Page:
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vendo , dĭdi, dĭtum, 3, v. a. contr. from venum-do, venundo; v. 2. venus,
I.to sell, vend.
II. Trop., to sell or give up any thing for money, to betray: “cum te trecentis talentis regi Cotto vendidisses ... quorum omnium capita regi Cotto vendidisti,Cic. Pis. 34, 84: “ut modo se his, modo vendat illis,id. Har. Resp. 22, 47: “vendidit hic auro patriam,sold, betrayed, Verg. A. 6, 621: “suffragia nulli,Juv. 10, 78: “sua funera,” i. e. to expose one's life for hire, id. 8, 192: “animam lucro,Pers. 6, 75: “verba sollicitis reis,Mart. 5, 16, 6: “hoc ridere meum tam nil, nullā tibi vendo Iliade,I will not sell it thee for an Iliad, Pers. 1, 122.—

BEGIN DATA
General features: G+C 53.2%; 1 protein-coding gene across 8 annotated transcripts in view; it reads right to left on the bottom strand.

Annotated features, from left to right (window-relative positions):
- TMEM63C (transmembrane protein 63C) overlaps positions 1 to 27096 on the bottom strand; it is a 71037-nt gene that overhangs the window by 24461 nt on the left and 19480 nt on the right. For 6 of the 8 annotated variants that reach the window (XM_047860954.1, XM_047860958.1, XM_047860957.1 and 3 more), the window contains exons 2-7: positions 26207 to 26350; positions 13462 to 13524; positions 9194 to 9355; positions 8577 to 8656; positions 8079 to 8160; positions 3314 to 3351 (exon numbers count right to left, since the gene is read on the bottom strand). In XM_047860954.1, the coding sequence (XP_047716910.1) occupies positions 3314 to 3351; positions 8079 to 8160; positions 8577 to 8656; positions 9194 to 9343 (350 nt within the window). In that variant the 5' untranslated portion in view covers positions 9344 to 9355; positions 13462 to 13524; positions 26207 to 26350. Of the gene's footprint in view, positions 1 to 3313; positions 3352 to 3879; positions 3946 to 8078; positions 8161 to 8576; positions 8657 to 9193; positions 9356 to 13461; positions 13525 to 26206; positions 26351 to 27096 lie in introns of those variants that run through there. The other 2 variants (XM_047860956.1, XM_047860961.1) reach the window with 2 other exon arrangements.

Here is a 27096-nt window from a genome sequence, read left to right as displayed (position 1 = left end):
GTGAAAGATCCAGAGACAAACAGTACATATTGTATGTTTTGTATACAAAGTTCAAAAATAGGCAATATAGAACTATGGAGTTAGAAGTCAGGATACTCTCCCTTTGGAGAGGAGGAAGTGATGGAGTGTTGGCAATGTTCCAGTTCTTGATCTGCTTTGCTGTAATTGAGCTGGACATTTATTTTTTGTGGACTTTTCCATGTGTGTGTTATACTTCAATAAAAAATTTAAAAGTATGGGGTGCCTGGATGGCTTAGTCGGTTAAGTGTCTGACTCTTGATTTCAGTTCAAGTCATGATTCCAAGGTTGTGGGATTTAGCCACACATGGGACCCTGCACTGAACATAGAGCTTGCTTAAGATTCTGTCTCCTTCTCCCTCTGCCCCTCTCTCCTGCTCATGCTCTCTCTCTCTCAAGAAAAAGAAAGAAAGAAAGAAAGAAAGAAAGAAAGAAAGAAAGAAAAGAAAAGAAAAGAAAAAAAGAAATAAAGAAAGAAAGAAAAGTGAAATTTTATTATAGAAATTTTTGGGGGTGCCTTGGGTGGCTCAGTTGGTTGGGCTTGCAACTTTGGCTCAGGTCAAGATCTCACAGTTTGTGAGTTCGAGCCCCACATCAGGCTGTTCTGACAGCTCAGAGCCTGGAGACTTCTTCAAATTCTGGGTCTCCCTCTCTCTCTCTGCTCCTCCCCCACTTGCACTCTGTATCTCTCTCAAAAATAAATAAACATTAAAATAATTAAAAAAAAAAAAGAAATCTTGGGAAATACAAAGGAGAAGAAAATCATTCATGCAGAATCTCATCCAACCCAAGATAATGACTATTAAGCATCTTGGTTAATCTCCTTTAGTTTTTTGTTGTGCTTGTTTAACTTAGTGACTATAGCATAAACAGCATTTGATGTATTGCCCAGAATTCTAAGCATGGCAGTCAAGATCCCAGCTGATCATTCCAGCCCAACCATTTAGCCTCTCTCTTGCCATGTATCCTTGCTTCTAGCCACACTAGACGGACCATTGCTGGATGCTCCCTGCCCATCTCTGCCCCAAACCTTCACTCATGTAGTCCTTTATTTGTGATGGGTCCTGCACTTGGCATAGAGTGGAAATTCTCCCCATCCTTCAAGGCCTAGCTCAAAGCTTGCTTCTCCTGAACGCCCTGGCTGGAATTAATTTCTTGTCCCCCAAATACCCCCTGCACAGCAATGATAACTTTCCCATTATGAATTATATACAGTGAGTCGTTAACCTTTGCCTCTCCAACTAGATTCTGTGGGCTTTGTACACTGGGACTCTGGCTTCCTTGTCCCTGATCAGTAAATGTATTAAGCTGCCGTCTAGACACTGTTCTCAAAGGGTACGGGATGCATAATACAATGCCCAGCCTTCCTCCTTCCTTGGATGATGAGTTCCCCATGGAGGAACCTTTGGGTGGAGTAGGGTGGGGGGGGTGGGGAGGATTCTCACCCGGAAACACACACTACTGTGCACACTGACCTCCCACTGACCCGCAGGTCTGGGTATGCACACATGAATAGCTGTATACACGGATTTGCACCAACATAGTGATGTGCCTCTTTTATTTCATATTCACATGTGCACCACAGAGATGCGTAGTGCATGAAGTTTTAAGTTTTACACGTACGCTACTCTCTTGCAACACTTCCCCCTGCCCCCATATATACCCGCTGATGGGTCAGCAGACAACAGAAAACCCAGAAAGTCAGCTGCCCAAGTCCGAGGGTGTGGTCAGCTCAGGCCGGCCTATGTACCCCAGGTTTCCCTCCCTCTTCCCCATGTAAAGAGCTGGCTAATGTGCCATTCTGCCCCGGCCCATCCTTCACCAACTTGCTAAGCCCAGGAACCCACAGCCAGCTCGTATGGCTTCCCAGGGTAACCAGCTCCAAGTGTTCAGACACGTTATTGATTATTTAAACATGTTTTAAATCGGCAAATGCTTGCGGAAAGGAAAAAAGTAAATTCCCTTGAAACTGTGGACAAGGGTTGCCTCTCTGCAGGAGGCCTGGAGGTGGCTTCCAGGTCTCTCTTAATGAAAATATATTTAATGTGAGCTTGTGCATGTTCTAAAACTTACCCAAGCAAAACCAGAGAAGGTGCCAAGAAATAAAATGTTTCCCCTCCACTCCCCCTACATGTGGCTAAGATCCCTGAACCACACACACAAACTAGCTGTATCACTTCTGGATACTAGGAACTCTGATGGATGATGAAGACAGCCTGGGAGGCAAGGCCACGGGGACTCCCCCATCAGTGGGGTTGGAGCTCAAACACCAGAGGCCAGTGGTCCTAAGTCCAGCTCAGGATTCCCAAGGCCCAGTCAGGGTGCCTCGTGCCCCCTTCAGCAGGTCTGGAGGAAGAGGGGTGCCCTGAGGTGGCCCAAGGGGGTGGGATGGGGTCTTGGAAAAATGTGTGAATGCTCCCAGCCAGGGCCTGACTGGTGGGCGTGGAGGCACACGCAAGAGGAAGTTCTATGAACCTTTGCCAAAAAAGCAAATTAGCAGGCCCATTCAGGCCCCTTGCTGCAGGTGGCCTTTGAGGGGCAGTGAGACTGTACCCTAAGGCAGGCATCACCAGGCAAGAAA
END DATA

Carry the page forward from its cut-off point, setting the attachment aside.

B. Transf., to cry up, trumpet, blazon, praise a thing (as if offering it for sale): “Ligarianam praeclare vendidisti,Cic. Att. 13, 12, 2: “vendit poëma,Hor. Ep. 2, 1, 75: “at tu qui Venerem docuisti vendere primus,Tib. 1, 4, 59: “te peregrinis vendere muneribus,Prop. 1, 2, 4: “purpura vendit Causidicum, vendunt amethystina,recommend, Juv. 7, 135.!*? The classical passive of vendo is veneo (q. v.), acc. to Diom. p. 365 P. In prose of the golden period, no passive forms of vendo are found, except the partt. venditus and vendendus; but from the time of Seneca the pres. and imperf. pass. are freq.; e. g. Sen. Contr. 1, 2, § 7; Just. 11, 4, 8; 34, 2, 6; Spart. Had. 18, § 8; Lampr. Alex. Sev. 45; Diom. p. 365 P.
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